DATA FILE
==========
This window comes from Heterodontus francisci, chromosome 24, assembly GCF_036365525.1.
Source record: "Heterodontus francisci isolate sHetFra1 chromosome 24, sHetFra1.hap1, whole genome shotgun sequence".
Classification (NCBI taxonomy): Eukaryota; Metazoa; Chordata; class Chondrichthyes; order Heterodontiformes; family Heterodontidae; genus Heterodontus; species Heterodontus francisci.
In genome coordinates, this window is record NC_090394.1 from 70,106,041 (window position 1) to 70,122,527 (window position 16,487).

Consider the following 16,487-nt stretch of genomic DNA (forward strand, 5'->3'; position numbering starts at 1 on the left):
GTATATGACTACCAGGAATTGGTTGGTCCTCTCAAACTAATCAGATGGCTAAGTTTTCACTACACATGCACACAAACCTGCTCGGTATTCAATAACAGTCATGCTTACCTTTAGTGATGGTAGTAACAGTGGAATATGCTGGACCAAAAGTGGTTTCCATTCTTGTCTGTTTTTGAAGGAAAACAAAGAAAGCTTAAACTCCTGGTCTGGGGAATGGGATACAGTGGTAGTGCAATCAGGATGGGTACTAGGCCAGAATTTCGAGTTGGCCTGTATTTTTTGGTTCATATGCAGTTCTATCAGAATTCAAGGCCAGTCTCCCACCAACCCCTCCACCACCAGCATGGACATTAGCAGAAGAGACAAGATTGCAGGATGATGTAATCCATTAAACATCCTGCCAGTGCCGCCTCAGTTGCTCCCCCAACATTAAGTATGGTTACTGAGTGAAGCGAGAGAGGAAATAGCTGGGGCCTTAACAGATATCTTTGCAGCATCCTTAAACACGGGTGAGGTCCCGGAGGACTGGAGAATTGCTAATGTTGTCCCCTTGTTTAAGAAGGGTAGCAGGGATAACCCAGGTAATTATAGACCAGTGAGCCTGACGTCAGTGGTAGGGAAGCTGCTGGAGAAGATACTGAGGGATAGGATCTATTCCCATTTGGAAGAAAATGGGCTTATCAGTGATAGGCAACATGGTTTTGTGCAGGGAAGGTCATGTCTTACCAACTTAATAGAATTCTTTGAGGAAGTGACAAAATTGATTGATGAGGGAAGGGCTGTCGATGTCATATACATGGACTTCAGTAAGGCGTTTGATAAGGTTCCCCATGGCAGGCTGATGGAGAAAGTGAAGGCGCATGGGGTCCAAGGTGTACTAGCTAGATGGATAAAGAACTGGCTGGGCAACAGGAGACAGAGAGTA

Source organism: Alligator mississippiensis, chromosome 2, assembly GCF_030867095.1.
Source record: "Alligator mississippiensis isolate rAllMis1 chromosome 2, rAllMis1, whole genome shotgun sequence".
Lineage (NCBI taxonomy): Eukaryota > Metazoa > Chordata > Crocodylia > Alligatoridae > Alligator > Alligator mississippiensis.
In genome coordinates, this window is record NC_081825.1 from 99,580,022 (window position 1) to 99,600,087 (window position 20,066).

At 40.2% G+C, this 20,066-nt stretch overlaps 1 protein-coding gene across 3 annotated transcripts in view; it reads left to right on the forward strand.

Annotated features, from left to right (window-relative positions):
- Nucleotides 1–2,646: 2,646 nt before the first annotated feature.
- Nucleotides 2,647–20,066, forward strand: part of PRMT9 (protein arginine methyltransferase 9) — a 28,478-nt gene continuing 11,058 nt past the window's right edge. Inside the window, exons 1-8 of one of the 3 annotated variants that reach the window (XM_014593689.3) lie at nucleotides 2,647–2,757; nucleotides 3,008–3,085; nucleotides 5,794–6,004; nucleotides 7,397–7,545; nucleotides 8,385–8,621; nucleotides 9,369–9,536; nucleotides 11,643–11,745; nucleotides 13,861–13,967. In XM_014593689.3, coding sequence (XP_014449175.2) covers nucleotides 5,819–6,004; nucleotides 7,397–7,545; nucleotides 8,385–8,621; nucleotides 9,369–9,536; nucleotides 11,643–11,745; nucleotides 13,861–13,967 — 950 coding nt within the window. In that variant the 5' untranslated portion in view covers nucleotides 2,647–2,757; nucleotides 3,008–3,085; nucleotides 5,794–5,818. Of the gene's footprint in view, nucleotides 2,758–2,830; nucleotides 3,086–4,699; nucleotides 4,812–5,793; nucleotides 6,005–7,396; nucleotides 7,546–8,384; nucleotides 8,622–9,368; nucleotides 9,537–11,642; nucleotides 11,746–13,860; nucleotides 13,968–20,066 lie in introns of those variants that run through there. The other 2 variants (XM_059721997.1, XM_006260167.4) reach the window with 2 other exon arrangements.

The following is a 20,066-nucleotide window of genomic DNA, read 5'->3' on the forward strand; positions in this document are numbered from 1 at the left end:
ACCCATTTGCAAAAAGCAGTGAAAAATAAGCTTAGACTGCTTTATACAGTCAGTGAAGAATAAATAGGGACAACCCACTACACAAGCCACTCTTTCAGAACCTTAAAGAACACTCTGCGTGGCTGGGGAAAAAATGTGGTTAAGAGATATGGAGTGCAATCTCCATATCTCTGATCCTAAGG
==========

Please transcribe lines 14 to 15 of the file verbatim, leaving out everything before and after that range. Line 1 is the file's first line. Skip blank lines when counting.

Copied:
- Nucleotides 2,647–20,066, forward strand: part of PRMT9 (protein arginine methyltransferase 9) — a 28,478-nt gene continuing 11,058 nt past the window's right edge. Inside the window, exons 1-8 of one of the 3 annotated variants that reach the window (XM_014593689.3) lie at nucleotides 2,647–2,757; nucleotides 3,008–3,085; nucleotides 5,794–6,004; nucleotides 7,397–7,545; nucleotides 8,385–8,621; nucleotides 9,369–9,536; nucleotides 11,643–11,745; nucleotides 13,861–13,967. In XM_014593689.3, coding sequence (XP_014449175.2) covers nucleotides 5,819–6,004; nucleotides 7,397–7,545; nucleotides 8,385–8,621; nucleotides 9,369–9,536; nucleotides 11,643–11,745; nucleotides 13,861–13,967 — 950 coding nt within the window. In that variant the 5' untranslated portion in view covers nucleotides 2,647–2,757; nucleotides 3,008–3,085; nucleotides 5,794–5,818. Of the gene's footprint in view, nucleotides 2,758–2,830; nucleotides 3,086–4,699; nucleotides 4,812–5,793; nucleotides 6,005–7,396; nucleotides 7,546–8,384; nucleotides 8,622–9,368; nucleotides 9,537–11,642; nucleotides 11,746–13,860; nucleotides 13,968–20,066 lie in introns of those variants that run through there. The other 2 variants (XM_059721997.1, XM_006260167.4) reach the window with 2 other exon arrangements.

The following is a 20,066-nucleotide window of genomic DNA, read 5'->3' on the forward strand; positions in this document are numbered from 1 at the left end: